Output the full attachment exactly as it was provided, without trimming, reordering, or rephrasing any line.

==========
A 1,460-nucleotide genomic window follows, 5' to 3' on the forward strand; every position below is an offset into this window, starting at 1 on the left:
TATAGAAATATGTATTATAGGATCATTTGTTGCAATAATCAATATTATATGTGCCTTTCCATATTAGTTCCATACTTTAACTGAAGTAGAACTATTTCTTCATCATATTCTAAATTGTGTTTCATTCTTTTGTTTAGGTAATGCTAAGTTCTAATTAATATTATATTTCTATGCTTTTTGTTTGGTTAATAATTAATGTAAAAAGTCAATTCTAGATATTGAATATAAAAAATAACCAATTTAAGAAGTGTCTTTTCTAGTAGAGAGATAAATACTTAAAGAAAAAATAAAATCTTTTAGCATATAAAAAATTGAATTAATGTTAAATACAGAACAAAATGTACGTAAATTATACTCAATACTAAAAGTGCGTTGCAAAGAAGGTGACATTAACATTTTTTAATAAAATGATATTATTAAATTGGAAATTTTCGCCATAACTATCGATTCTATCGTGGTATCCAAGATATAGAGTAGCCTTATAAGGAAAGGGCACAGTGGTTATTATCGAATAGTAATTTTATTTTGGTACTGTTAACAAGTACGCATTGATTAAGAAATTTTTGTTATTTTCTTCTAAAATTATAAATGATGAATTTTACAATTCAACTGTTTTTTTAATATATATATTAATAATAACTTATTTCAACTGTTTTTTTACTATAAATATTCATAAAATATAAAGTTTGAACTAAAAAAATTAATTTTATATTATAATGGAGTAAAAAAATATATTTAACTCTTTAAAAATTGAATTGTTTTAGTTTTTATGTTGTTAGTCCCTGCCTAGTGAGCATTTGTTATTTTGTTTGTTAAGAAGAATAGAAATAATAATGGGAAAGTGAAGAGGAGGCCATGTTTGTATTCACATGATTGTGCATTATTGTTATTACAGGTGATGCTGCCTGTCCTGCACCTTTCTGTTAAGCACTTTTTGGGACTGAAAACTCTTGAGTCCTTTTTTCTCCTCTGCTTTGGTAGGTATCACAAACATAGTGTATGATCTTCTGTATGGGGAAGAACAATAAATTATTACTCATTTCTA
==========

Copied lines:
A 1,460-nucleotide genomic window follows, 5' to 3' on the forward strand; every position below is an offset into this window, starting at 1 on the left:
TATAGAAATATGTATTATAGGATCATTTGTTGCAATAATCAATATTATATGTGCCTTTCCATATTAGTTCCATACTTTAACTGAAGTAGAACTATTTCTTCATCATATTCTAAATTGTGTTTCATTCTTTTGTTTAGGTAATGCTAAGTTCTAATTAATATTATATTTCTATGCTTTTTGTTTGGTTAATAATTAATGTAAAAAGTCAATTCTAGATATTGAATATAAAAAATAACCAATTTAAGAAGTGTCTTTTCTAGTAGAGAGATAAATACTTAAAGAAAAAATAAAATCTTTTAGCATATAAAAAATTGAATTAATGTTAAATACAGAACAAAATGTACGTAAATTATACTCAATACTAAAAGTGCGTTGCAAAGAAGGTGACATTAACATTTTTTAATAAAATGATATTATTAAATTGGAAATTTTCGCCATAACTATCGATTCTATCGTGGTATCCAAGATATAGAGTAGCCTTATAAGGAAAGGGCACAGTGGTTATTATCGAATAGTAATTTTATTTTGGTACTGTTAACAAGTACGCATTGATTAAGAAATTTTTGTTATTTTCTTCTAAAATTATAAATGATGAATTTTACAATTCAACTGTTTTTTTAATATATATATTAATAATAACTTATTTCAACTGTTTTTTTACTATAAATATTCATAAAATATAAAGTTTGAACTAAAAAAATTAATTTTATATTATAATGGAGTAAAAAAATATATTTAACTCTTTAAAAATTGAATTGTTTTAGTTTTTATGTTGTTAGTCCCTGCCTAGTGAGCATTTGTTATTTTGTTTGTTAAGAAGAATAGAAATAATAATGGGAAAGTGAAGAGGAGGCCATGTTTGTATTCACATGATTGTGCATTATTGTTATTACAGGTGATGCTGCCTGTCCTGCACCTTTCTGTTAAGCACTTTTTGGGACTGAAAACTCTTGAGTCCTTTTTTCTCCTCTGCTTTGGTAGGTATCACAAACATAGTGTATGATCTTCTGTATGGGGAAGAACAATAAATTATTACTCATTTCTA